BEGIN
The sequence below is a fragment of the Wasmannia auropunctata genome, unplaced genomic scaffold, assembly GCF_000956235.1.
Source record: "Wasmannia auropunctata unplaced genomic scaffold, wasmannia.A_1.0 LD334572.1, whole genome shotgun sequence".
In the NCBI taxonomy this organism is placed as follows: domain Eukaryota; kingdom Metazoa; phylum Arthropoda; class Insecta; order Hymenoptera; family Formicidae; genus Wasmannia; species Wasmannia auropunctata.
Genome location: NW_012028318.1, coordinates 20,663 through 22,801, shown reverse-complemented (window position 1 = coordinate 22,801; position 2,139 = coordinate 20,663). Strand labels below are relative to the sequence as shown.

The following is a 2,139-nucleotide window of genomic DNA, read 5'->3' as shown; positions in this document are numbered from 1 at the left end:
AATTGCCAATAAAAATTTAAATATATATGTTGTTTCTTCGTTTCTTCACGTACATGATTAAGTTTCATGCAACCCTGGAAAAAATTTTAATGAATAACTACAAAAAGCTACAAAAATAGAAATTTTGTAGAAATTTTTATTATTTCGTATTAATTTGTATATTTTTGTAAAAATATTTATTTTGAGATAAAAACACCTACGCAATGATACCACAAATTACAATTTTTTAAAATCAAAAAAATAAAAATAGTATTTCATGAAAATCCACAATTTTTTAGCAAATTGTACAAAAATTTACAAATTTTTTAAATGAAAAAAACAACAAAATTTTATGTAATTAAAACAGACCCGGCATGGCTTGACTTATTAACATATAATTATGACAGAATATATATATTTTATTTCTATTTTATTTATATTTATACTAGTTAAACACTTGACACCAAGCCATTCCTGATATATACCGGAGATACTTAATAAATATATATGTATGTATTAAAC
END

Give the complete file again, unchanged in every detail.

The sequence below is a fragment of the Wasmannia auropunctata genome, unplaced genomic scaffold, assembly GCF_000956235.1.
Source record: "Wasmannia auropunctata unplaced genomic scaffold, wasmannia.A_1.0 LD334572.1, whole genome shotgun sequence".
In the NCBI taxonomy this organism is placed as follows: domain Eukaryota; kingdom Metazoa; phylum Arthropoda; class Insecta; order Hymenoptera; family Formicidae; genus Wasmannia; species Wasmannia auropunctata.
Genome location: NW_012028318.1, coordinates 20,663 through 22,801, shown reverse-complemented (window position 1 = coordinate 22,801; position 2,139 = coordinate 20,663). Strand labels below are relative to the sequence as shown.

The following is a 2,139-nucleotide window of genomic DNA, read 5'->3' as shown; positions in this document are numbered from 1 at the left end:
AATTGCCAATAAAAATTTAAATATATATGTTGTTTCTTCGTTTCTTCACGTACATGATTAAGTTTCATGCAACCCTGGAAAAAATTTTAATGAATAACTACAAAAAGCTACAAAAATAGAAATTTTGTAGAAATTTTTATTATTTCGTATTAATTTGTATATTTTTGTAAAAATATTTATTTTGAGATAAAAACACCTACGCAATGATACCACAAATTACAATTTTTTAAAATCAAAAAAATAAAAATAGTATTTCATGAAAATCCACAATTTTTTAGCAAATTGTACAAAAATTTACAAATTTTTTAAATGAAAAAAACAACAAAATTTTATGTAATTAAAACAGACCCGGCATGGCTTGACTTATTAACATATAATTATGACAGAATATATATATTTTATTTCTATTTTATTTATATTTATACTAGTTAAACACTTGACACCAAGCCATTCCTGATATATACCGGAGATACTTAATAAATATATATGTATGTATTAAAC